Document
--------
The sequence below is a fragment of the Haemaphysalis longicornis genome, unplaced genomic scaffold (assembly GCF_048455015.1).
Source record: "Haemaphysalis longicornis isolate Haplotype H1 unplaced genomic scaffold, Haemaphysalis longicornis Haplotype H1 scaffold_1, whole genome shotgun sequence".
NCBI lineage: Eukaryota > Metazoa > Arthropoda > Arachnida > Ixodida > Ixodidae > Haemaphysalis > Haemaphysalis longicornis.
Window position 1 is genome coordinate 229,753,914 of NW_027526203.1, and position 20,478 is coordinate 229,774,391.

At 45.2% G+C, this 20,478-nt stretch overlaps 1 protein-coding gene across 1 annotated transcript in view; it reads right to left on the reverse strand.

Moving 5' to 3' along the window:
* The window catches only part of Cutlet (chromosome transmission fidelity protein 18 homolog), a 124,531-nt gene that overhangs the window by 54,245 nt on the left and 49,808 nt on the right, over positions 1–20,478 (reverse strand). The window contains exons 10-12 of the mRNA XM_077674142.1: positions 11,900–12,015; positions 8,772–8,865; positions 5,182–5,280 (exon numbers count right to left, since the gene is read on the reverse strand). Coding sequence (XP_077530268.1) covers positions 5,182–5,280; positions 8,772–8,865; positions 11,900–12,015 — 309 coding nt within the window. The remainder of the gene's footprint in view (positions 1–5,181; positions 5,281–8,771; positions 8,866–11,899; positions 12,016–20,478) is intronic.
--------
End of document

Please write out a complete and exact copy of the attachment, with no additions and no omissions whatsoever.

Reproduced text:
The sequence below is a fragment of the Haemaphysalis longicornis genome, unplaced genomic scaffold (assembly GCF_048455015.1).
Source record: "Haemaphysalis longicornis isolate Haplotype H1 unplaced genomic scaffold, Haemaphysalis longicornis Haplotype H1 scaffold_1, whole genome shotgun sequence".
NCBI lineage: Eukaryota > Metazoa > Arthropoda > Arachnida > Ixodida > Ixodidae > Haemaphysalis > Haemaphysalis longicornis.
Window position 1 is genome coordinate 229,753,914 of NW_027526203.1, and position 20,478 is coordinate 229,774,391.

At 45.2% G+C, this 20,478-nt stretch overlaps 1 protein-coding gene across 1 annotated transcript in view; it reads right to left on the reverse strand.

Moving 5' to 3' along the window:
* The window catches only part of Cutlet (chromosome transmission fidelity protein 18 homolog), a 124,531-nt gene that overhangs the window by 54,245 nt on the left and 49,808 nt on the right, over positions 1–20,478 (reverse strand). The window contains exons 10-12 of the mRNA XM_077674142.1: positions 11,900–12,015; positions 8,772–8,865; positions 5,182–5,280 (exon numbers count right to left, since the gene is read on the reverse strand). Coding sequence (XP_077530268.1) covers positions 5,182–5,280; positions 8,772–8,865; positions 11,900–12,015 — 309 coding nt within the window. The remainder of the gene's footprint in view (positions 1–5,181; positions 5,281–8,771; positions 8,866–11,899; positions 12,016–20,478) is intronic.